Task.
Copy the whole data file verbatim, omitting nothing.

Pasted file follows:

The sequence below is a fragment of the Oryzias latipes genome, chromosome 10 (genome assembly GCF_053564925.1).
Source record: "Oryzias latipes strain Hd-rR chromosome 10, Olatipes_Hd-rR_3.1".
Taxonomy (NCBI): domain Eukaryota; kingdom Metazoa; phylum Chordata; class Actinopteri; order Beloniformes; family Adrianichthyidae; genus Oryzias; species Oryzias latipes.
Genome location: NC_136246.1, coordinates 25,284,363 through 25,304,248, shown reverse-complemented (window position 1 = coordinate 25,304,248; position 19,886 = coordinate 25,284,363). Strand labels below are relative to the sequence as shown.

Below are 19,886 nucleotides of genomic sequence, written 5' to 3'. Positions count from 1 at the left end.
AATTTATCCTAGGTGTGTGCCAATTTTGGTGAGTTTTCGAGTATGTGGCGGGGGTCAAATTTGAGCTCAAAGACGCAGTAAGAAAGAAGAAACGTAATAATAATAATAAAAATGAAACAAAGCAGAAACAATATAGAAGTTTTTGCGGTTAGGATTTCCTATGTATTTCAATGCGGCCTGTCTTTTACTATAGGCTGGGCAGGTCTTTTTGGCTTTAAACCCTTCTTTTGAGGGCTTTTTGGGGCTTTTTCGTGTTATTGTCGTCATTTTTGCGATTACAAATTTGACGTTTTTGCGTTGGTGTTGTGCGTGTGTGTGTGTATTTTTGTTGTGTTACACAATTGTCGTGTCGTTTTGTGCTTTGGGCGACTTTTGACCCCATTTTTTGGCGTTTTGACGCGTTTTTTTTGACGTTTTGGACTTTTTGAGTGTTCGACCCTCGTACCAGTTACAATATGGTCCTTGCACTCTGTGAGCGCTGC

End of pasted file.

The sequence below is a fragment of the Oryzias latipes genome, chromosome 10 (genome assembly GCF_053564925.1).
Source record: "Oryzias latipes strain Hd-rR chromosome 10, Olatipes_Hd-rR_3.1".
Taxonomy (NCBI): domain Eukaryota; kingdom Metazoa; phylum Chordata; class Actinopteri; order Beloniformes; family Adrianichthyidae; genus Oryzias; species Oryzias latipes.
Genome location: NC_136246.1, coordinates 25,284,363 through 25,304,248, shown reverse-complemented (window position 1 = coordinate 25,304,248; position 19,886 = coordinate 25,284,363). Strand labels below are relative to the sequence as shown.

Below are 19,886 nucleotides of genomic sequence, written 5' to 3'. Positions count from 1 at the left end.
AATTTATCCTAGGTGTGTGCCAATTTTGGTGAGTTTTCGAGTATGTGGCGGGGGTCAAATTTGAGCTCAAAGACGCAGTAAGAAAGAAGAAACGTAATAATAATAATAAAAATGAAACAAAGCAGAAACAATATAGAAGTTTTTGCGGTTAGGATTTCCTATGTATTTCAATGCGGCCTGTCTTTTACTATAGGCTGGGCAGGTCTTTTTGGCTTTAAACCCTTCTTTTGAGGGCTTTTTGGGGCTTTTTCGTGTTATTGTCGTCATTTTTGCGATTACAAATTTGACGTTTTTGCGTTGGTGTTGTGCGTGTGTGTGTGTATTTTTGTTGTGTTACACAATTGTCGTGTCGTTTTGTGCTTTGGGCGACTTTTGACCCCATTTTTTGGCGTTTTGACGCGTTTTTTTTGACGTTTTGGACTTTTTGAGTGTTCGACCCTCGTACCAGTTACAATATGGTCCTTGCACTCTGTGAGCGCTGC